KNOXVILLE, Tenn. (WATE) — Police Department Chief Eve Thomas and Mayor Indya Kincannon applauded five women Wednesday for coming forward with allegations of abuse, assault, and harassments against former KPD Chief Deputy Ronald.

Green was placed on paid leave in August, the day the first complaint was filed. Although KPD’s Internal Affairs Unit couldn’t find evidence to support that particular claim, it was a catalyst for four other women to share their stories. Catherine Oaks, director of victim services at the McNabb Center, said that’s not uncommon.

“That really does take a lot of courage to put yourself out there in a position to speak out against something terrible that happened to you, that’s very personal, and to be able to talk about that to other people,” she said. “A lot of times survivors will speak in solidarity. So, when one person is able to speak out against sexual assault or sexual violence, many times that’s when other individuals also gain the courage to be able to do so.”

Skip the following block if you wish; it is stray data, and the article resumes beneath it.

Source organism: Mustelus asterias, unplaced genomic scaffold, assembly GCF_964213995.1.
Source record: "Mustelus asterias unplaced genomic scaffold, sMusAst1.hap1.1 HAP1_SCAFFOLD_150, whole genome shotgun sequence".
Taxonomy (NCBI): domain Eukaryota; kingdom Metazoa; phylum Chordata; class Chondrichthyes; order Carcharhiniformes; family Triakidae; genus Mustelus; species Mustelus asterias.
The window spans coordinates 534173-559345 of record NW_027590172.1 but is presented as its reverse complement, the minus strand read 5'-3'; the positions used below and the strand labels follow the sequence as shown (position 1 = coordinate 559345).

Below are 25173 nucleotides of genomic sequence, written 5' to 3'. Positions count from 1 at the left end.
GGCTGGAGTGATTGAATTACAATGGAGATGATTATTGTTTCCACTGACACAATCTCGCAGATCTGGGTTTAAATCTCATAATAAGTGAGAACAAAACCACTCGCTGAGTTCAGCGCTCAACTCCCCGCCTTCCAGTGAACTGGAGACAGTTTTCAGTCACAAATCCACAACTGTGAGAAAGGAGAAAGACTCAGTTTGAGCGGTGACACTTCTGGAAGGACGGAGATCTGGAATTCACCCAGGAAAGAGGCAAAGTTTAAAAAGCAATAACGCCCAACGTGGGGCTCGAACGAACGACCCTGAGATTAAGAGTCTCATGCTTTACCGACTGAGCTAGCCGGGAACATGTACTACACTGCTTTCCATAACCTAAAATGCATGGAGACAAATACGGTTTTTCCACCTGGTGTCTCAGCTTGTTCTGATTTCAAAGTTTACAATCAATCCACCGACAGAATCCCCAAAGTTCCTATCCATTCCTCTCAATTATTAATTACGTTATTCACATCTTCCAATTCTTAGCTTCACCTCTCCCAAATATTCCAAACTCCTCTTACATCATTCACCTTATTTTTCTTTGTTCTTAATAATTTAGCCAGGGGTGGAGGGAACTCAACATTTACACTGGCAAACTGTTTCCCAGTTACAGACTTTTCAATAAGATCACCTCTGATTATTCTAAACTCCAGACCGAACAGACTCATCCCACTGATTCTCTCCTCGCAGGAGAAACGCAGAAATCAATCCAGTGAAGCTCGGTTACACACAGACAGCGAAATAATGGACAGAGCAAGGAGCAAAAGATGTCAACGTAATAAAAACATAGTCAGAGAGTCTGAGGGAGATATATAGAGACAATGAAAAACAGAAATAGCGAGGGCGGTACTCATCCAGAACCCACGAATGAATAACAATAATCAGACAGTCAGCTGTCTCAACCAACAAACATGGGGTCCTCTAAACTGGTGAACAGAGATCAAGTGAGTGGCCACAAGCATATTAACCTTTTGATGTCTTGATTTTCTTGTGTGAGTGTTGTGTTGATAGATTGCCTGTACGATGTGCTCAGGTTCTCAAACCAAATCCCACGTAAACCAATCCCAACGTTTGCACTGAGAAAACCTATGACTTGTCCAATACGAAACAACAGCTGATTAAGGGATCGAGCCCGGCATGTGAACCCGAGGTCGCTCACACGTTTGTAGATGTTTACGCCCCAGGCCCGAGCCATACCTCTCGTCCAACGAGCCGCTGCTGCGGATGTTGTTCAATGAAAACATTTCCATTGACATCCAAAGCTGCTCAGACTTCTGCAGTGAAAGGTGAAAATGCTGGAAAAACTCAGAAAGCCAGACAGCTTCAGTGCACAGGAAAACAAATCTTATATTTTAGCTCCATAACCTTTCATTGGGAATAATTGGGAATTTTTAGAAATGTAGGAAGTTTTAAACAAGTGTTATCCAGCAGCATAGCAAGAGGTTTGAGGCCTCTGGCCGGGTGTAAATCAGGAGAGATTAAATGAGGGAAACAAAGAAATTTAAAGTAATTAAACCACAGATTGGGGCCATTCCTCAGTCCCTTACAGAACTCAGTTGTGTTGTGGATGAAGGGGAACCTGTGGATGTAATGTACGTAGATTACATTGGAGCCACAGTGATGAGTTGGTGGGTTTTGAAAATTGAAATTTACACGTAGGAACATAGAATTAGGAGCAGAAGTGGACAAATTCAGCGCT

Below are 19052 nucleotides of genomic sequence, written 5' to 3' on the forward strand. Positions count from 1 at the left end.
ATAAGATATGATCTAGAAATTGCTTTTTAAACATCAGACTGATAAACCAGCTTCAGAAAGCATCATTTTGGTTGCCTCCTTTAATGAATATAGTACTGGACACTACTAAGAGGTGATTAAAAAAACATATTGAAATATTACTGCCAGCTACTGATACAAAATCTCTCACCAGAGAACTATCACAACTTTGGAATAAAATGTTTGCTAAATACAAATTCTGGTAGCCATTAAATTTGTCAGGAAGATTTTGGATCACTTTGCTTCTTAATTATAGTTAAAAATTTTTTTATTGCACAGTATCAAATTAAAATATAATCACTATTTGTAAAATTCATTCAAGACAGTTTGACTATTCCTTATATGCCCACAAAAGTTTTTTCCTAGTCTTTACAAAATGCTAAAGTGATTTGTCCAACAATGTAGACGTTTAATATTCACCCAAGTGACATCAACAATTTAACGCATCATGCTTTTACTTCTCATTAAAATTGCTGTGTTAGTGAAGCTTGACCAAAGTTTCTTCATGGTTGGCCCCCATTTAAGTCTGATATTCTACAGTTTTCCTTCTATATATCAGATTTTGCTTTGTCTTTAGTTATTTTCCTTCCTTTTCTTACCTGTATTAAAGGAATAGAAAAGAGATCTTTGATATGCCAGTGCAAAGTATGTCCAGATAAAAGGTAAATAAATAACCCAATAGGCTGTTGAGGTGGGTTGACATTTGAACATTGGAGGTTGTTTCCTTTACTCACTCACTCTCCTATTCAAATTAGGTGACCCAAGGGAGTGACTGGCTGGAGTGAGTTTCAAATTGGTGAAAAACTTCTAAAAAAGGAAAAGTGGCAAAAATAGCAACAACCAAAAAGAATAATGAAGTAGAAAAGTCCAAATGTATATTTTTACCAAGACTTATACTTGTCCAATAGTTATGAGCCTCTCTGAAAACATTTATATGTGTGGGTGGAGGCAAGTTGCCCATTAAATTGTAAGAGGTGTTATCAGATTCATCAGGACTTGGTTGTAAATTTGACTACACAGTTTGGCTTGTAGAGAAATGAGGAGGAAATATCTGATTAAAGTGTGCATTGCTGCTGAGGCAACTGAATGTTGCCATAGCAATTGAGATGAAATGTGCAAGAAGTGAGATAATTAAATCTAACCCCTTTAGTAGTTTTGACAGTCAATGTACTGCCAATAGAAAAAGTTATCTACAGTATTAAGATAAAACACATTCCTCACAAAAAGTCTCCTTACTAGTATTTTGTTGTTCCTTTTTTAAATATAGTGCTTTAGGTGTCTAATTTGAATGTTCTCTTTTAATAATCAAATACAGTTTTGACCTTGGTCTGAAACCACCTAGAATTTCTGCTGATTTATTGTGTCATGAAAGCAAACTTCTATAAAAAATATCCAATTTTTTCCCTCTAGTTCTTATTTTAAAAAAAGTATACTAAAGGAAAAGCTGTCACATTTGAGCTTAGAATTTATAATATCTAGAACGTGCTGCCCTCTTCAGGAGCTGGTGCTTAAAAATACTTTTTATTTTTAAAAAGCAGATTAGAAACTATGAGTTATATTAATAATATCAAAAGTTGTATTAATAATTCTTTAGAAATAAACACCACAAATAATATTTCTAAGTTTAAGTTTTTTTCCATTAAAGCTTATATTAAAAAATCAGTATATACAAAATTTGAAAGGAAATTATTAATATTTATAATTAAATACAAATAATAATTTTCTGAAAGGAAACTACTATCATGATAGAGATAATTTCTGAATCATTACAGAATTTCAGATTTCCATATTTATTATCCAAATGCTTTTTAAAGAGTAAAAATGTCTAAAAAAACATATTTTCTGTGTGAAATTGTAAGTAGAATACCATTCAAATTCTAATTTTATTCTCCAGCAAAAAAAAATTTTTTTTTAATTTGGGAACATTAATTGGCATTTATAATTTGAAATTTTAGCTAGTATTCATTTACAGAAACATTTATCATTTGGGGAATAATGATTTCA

The oldest allegation made against Green dates back to 1998. Oaks explained there are several reasons a survivor may wait to come forward, as they often feel a mix of emotions including anger, grief, guilt, numbness and/or disbelief. Those feelings are coupled with their main concern: not being believed.

“If they go and tell a friend or family member and they question them or don’t believe that the events happened to them, then its even harder to reach out for help or speak out against what has happened,” Oaks said.

The impact on a survivor ranges and can be long-lasting. Intrusive thoughts, flashbacks, nightmares, depression, anxiety, or substance abuse can all occur.

Oaks encourages anyone who is facing abuse, assault or harassment to reach out for support and to take advantage of local resources, like the McNabb Center. The center offers advocates and support services to 13 counties in East Tennessee. You can call the McNabb 24/7 crisis hotline at 865-522-7273.

Tiffany Davidson, executive director of the city Police Advisory and Review Committee said she can’t imagine what it is like to go through such an experience and hopes the women’s courage will encourage “other women to feel like they have the support of the community.”